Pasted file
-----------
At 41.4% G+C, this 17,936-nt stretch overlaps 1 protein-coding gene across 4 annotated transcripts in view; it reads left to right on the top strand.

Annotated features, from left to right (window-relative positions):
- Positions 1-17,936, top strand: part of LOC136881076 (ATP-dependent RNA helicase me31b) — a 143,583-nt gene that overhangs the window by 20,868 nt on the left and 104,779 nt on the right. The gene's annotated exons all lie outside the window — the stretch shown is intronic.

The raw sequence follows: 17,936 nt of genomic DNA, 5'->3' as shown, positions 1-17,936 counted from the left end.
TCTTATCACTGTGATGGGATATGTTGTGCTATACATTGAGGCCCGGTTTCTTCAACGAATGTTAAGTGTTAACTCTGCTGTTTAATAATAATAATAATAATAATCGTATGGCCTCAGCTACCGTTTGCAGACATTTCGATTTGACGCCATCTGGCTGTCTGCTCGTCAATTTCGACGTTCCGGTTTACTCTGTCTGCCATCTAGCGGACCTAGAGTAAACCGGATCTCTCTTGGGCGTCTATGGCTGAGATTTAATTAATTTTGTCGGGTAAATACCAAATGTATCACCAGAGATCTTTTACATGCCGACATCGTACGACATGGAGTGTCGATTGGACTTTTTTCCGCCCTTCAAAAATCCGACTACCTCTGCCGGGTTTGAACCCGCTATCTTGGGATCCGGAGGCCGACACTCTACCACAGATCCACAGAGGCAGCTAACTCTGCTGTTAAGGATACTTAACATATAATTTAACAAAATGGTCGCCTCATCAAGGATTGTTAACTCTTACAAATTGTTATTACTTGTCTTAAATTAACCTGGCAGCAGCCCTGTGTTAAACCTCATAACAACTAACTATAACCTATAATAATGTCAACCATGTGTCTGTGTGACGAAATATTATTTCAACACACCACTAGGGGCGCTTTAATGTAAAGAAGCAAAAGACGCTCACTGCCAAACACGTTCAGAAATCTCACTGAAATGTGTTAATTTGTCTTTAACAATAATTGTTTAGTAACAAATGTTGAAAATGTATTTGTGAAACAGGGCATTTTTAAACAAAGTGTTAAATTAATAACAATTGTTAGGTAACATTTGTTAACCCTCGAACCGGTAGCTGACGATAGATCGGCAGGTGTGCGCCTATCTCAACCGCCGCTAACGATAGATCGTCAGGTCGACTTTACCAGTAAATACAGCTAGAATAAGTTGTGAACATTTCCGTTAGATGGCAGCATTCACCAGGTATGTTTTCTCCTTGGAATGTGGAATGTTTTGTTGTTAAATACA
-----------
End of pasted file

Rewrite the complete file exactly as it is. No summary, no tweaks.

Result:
At 41.4% G+C, this 17,936-nt stretch overlaps 1 protein-coding gene across 4 annotated transcripts in view; it reads left to right on the top strand.

Annotated features, from left to right (window-relative positions):
- Positions 1-17,936, top strand: part of LOC136881076 (ATP-dependent RNA helicase me31b) — a 143,583-nt gene that overhangs the window by 20,868 nt on the left and 104,779 nt on the right. The gene's annotated exons all lie outside the window — the stretch shown is intronic.

The raw sequence follows: 17,936 nt of genomic DNA, 5'->3' as shown, positions 1-17,936 counted from the left end.
TCTTATCACTGTGATGGGATATGTTGTGCTATACATTGAGGCCCGGTTTCTTCAACGAATGTTAAGTGTTAACTCTGCTGTTTAATAATAATAATAATAATAATCGTATGGCCTCAGCTACCGTTTGCAGACATTTCGATTTGACGCCATCTGGCTGTCTGCTCGTCAATTTCGACGTTCCGGTTTACTCTGTCTGCCATCTAGCGGACCTAGAGTAAACCGGATCTCTCTTGGGCGTCTATGGCTGAGATTTAATTAATTTTGTCGGGTAAATACCAAATGTATCACCAGAGATCTTTTACATGCCGACATCGTACGACATGGAGTGTCGATTGGACTTTTTTCCGCCCTTCAAAAATCCGACTACCTCTGCCGGGTTTGAACCCGCTATCTTGGGATCCGGAGGCCGACACTCTACCACAGATCCACAGAGGCAGCTAACTCTGCTGTTAAGGATACTTAACATATAATTTAACAAAATGGTCGCCTCATCAAGGATTGTTAACTCTTACAAATTGTTATTACTTGTCTTAAATTAACCTGGCAGCAGCCCTGTGTTAAACCTCATAACAACTAACTATAACCTATAATAATGTCAACCATGTGTCTGTGTGACGAAATATTATTTCAACACACCACTAGGGGCGCTTTAATGTAAAGAAGCAAAAGACGCTCACTGCCAAACACGTTCAGAAATCTCACTGAAATGTGTTAATTTGTCTTTAACAATAATTGTTTAGTAACAAATGTTGAAAATGTATTTGTGAAACAGGGCATTTTTAAACAAAGTGTTAAATTAATAACAATTGTTAGGTAACATTTGTTAACCCTCGAACCGGTAGCTGACGATAGATCGGCAGGTGTGCGCCTATCTCAACCGCCGCTAACGATAGATCGTCAGGTCGACTTTACCAGTAAATACAGCTAGAATAAGTTGTGAACATTTCCGTTAGATGGCAGCATTCACCAGGTATGTTTTCTCCTTGGAATGTGGAATGTTTTGTTGTTAAATACA